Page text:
Research Brief

Limited social media engagement may have caused older adults to miss out on resources and support early in the pandemic

Senior woman using laptop

When the COVID-19 pandemic began in spring 2020, the federal government asked individuals to social distance from one another. In response, state, and local authorities nationwide began issuing curfews and recommendations to “shelter-in-place.” Many people worried the mental health of older adults would suffer from the negative effects of COVID-19 and social isolation. Previous research by University of Minnesota School of Public Health researcher Jude Mikal showed that younger people turned to social media, such as Facebook, and used it as a sort of emergency broadcasting platform to share information, support, and resources early on in the pandemic. Now, new research from Mikal shows older adults signed on to social media too, but not for the same reasons or to the same effect. 

“There are more and more Baby Boomers online, but we know very little about their social media engagement patterns,” says Mikal. “The cultural shock of COVID-19 and social distancing created a great opportunity to see if they would migrate in mass to social media for news and information.”

The study, co-authored by Professor Rebecca Wurtz and researcher Stuart Grande, recently appeared in the journal Gerontology and Geriatric Medicine.

For the study, Mikal and his team followed 22 Americans over the age of 65 who used social media (Facebook, Instagram, Twitter) and related media (Youtube, Netflix, New York Times etc.) over a period of six weeks beginning in March 2020. The surveys asked the participants about their computer and social media use, as well as social distancing practices during the period.

The surveys showed:

  • Older adults tend to be more targeted in their use of social media, using it to check in on specific people or accounts compared to younger people who are more likely to browse the sites and apps more. For example, some older people in the study reported visiting Facebook for less than 10 minutes a day and only to look at the accounts of specific family members.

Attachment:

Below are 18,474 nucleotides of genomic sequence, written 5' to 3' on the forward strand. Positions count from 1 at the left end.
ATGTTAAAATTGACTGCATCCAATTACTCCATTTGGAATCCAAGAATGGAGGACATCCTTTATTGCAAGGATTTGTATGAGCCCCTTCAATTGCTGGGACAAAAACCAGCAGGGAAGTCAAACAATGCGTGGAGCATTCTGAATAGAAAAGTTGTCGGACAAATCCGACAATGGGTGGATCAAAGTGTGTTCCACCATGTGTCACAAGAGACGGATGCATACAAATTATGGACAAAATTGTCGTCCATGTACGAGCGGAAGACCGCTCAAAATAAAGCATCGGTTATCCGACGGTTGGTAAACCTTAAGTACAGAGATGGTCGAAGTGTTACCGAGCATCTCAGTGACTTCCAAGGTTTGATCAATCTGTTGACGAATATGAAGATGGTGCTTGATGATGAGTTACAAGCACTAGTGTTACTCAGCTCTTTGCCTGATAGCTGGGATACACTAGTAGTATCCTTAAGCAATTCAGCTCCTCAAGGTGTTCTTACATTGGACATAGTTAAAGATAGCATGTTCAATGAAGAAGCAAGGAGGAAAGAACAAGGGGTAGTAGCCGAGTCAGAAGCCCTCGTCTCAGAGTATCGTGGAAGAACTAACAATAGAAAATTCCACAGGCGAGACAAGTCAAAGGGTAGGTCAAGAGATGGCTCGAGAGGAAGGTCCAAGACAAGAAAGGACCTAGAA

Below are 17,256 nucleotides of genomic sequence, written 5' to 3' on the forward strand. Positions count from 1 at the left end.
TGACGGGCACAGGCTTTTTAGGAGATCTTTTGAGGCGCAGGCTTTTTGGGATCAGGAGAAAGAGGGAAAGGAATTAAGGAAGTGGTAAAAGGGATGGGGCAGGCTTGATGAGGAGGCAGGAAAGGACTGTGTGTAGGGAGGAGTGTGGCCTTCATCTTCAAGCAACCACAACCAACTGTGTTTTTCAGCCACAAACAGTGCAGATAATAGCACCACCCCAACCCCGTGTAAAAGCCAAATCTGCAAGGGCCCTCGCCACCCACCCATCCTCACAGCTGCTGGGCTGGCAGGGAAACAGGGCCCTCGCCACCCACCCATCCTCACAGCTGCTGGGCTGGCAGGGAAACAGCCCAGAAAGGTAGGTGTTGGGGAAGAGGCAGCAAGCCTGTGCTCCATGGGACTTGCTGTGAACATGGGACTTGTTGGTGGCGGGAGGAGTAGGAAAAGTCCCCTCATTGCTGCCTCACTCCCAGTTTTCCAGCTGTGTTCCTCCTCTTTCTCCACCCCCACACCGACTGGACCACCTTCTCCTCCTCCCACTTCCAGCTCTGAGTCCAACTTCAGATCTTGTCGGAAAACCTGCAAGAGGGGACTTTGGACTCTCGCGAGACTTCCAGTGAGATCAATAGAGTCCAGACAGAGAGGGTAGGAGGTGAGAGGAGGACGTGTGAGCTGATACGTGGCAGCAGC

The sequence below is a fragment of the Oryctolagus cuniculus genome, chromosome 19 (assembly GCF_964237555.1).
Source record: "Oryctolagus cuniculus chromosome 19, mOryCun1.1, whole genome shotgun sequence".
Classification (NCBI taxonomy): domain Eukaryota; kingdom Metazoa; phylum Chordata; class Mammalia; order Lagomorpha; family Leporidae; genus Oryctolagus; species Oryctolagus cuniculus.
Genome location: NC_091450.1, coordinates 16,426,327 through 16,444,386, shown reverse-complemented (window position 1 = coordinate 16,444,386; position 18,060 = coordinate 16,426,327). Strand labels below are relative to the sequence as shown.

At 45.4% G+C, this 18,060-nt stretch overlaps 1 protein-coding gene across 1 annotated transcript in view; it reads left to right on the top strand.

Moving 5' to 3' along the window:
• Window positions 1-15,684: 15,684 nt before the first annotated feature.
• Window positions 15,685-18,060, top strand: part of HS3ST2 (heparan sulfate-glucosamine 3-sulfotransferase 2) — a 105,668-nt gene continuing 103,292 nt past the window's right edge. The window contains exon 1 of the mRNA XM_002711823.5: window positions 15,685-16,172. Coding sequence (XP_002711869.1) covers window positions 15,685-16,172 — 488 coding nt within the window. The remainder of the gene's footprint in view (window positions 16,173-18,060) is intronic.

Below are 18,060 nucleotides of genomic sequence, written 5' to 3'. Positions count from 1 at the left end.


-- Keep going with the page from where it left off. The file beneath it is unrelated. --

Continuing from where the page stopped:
• Older adults tend to favor one-to-one communication versus posting or reading content for group viewing. This means they were more likely missing out on sharing critical COVID-19 related posts, articles, and information that allowed social media to function like an emergency broadcast service. 
  • Older adults had a conspicuous absence of engagement with businesses’ social media pages and weren’t seeking out information regarding how stores and companies were operating during the pandemic.
  • Over time, older adults progressively withdrew from participating in social media and consuming news online.
  • As a result, older adults increasingly sought connection in real-world interactions and began easing their social distancing compliance in advance of Centers for Disease Control recommendations. For example, people reported visiting with their grandchildren more, returning to choir practice, or spending extra time in gardening stores.

“Pew reports and other data show that up to 65% of older adults are on social media — it’s really high,” says Mikal. “Facebook is now the McDonald’s of websites — everybody is going there. But what we found is older adults are not participating in the most popular groups and pages or staying on social media sites long enough to see the most important information shared.”

Mikal says the results mean that flooding social media news feeds with pertinent information won’t necessarily reach older audiences. Rather, messages would have to be communicated very obviously, such as by using banners, in order to gain the attention of what he terms “drop-in users.” Mikal also recommends that social media platforms find ways to group users into smaller social groups that appeal to older audiences and develop strategies for effectively broadcasting information to them.

Mikal’s study was funded by an Office of the Vice President for Research COVID-19 Rapid Response Grant.

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